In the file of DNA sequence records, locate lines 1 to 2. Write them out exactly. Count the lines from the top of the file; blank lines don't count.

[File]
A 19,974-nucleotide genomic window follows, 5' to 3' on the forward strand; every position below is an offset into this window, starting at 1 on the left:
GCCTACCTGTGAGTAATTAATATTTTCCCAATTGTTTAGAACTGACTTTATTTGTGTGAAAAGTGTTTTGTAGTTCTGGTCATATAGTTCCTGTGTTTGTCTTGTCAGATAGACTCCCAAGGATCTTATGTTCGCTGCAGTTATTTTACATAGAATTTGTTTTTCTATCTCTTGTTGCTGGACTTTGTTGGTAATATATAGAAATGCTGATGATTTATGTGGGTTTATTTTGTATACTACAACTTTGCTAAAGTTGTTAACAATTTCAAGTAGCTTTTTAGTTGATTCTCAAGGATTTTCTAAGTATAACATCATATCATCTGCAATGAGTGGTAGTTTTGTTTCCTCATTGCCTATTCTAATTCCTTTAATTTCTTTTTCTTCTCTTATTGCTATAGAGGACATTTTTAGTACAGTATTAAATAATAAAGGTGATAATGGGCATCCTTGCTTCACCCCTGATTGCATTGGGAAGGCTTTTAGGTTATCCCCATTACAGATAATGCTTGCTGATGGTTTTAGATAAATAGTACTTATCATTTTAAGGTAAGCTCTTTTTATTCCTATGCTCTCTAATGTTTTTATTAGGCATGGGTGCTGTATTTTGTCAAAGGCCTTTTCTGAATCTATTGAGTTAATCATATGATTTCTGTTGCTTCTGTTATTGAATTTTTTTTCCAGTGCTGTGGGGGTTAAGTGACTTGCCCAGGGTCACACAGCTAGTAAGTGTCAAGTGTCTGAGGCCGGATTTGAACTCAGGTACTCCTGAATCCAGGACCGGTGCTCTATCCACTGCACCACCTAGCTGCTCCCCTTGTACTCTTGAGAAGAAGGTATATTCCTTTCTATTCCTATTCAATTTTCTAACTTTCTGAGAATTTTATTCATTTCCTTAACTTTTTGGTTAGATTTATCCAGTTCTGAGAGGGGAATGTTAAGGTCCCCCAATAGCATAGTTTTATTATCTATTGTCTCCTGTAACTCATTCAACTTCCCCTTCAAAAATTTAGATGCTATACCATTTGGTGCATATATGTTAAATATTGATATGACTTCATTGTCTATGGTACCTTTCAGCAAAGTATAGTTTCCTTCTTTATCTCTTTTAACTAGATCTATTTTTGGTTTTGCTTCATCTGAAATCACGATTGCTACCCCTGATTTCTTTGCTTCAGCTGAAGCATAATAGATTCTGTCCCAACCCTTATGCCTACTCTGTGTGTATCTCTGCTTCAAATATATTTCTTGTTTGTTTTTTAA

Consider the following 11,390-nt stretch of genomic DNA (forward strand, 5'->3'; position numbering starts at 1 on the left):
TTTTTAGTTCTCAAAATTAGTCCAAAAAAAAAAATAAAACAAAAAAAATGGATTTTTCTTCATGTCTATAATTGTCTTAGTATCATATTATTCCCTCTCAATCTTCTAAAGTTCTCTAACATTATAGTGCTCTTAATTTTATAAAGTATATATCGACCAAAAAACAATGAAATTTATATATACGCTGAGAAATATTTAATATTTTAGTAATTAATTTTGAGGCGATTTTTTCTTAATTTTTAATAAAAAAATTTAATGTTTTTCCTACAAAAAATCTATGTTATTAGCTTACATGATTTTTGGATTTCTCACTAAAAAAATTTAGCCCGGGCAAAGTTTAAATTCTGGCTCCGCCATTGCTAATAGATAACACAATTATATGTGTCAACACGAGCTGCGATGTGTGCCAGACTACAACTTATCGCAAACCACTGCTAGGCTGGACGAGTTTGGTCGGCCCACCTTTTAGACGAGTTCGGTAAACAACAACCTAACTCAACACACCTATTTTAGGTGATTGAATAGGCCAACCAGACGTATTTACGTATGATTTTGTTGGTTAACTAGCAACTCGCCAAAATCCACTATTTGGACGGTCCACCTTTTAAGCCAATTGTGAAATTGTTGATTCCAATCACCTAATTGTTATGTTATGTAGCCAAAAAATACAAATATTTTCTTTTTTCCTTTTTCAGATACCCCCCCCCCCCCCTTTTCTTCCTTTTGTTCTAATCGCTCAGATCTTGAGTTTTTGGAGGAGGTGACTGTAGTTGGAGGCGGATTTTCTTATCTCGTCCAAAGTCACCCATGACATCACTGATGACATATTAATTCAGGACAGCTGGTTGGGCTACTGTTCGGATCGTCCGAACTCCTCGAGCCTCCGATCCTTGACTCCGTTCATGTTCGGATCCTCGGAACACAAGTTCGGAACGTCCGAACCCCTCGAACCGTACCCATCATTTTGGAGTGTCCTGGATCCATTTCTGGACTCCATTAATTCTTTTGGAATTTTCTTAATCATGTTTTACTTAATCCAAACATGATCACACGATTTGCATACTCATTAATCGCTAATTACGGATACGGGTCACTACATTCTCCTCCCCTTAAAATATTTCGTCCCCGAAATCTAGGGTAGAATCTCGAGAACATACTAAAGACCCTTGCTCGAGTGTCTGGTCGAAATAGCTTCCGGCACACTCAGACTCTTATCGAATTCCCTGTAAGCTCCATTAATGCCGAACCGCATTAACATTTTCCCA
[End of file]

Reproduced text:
A 19,974-nucleotide genomic window follows, 5' to 3' on the forward strand; every position below is an offset into this window, starting at 1 on the left:
GCCTACCTGTGAGTAATTAATATTTTCCCAATTGTTTAGAACTGACTTTATTTGTGTGAAAAGTGTTTTGTAGTTCTGGTCATATAGTTCCTGTGTTTGTCTTGTCAGATAGACTCCCAAGGATCTTATGTTCGCTGCAGTTATTTTACATAGAATTTGTTTTTCTATCTCTTGTTGCTGGACTTTGTTGGTAATATATAGAAATGCTGATGATTTATGTGGGTTTATTTTGTATACTACAACTTTGCTAAAGTTGTTAACAATTTCAAGTAGCTTTTTAGTTGATTCTCAAGGATTTTCTAAGTATAACATCATATCATCTGCAATGAGTGGTAGTTTTGTTTCCTCATTGCCTATTCTAATTCCTTTAATTTCTTTTTCTTCTCTTATTGCTATAGAGGACATTTTTAGTACAGTATTAAATAATAAAGGTGATAATGGGCATCCTTGCTTCACCCCTGATTGCATTGGGAAGGCTTTTAGGTTATCCCCATTACAGATAATGCTTGCTGATGGTTTTAGATAAATAGTACTTATCATTTTAAGGTAAGCTCTTTTTATTCCTATGCTCTCTAATGTTTTTATTAGGCATGGGTGCTGTATTTTGTCAAAGGCCTTTTCTGAATCTATTGAGTTAATCATATGATTTCTGTTGCTTCTGTTATTGAATTTTTTTTCCAGTGCTGTGGGGGTTAAGTGACTTGCCCAGGGTCACACAGCTAGTAAGTGTCAAGTGTCTGAGGCCGGATTTGAACTCAGGTACTCCTGAATCCAGGACCGGTGCTCTATCCACTGCACCACCTAGCTGCTCCCCTTGTACTCTTGAGAAGAAGGTATATTCCTTTCTATTCCTATTCAATTTTCTAACTTTCTGAGAATTTTATTCATTTCCTTAACTTTTTGGTTAGATTTATCCAGTTCTGAGAGGGGAATGTTAAGGTCCCCCAATAGCATAGTTTTATTATCTATTGTCTCCTGTAACTCATTCAACTTCCCCTTCAAAAATTTAGATGCTATACCATTTGGTGCATATATGTTAAATATTGATATGACTTCATTGTCTATGGTACCTTTCAGCAAAGTATAGTTTCCTTCTTTATCTCTTTTAACTAGATCTATTTTTGGTTTTGCTTCATCTGAAATCACGATTGCTACCCCTGATTTCTTTGCTTCAGCTGAAGCATAATAGATTCTGTCCCAACCCTTATGCCTACTCTGTGTGTATCTCTGCTTCAAATATATTTCTTGTTTGTTTTTTAA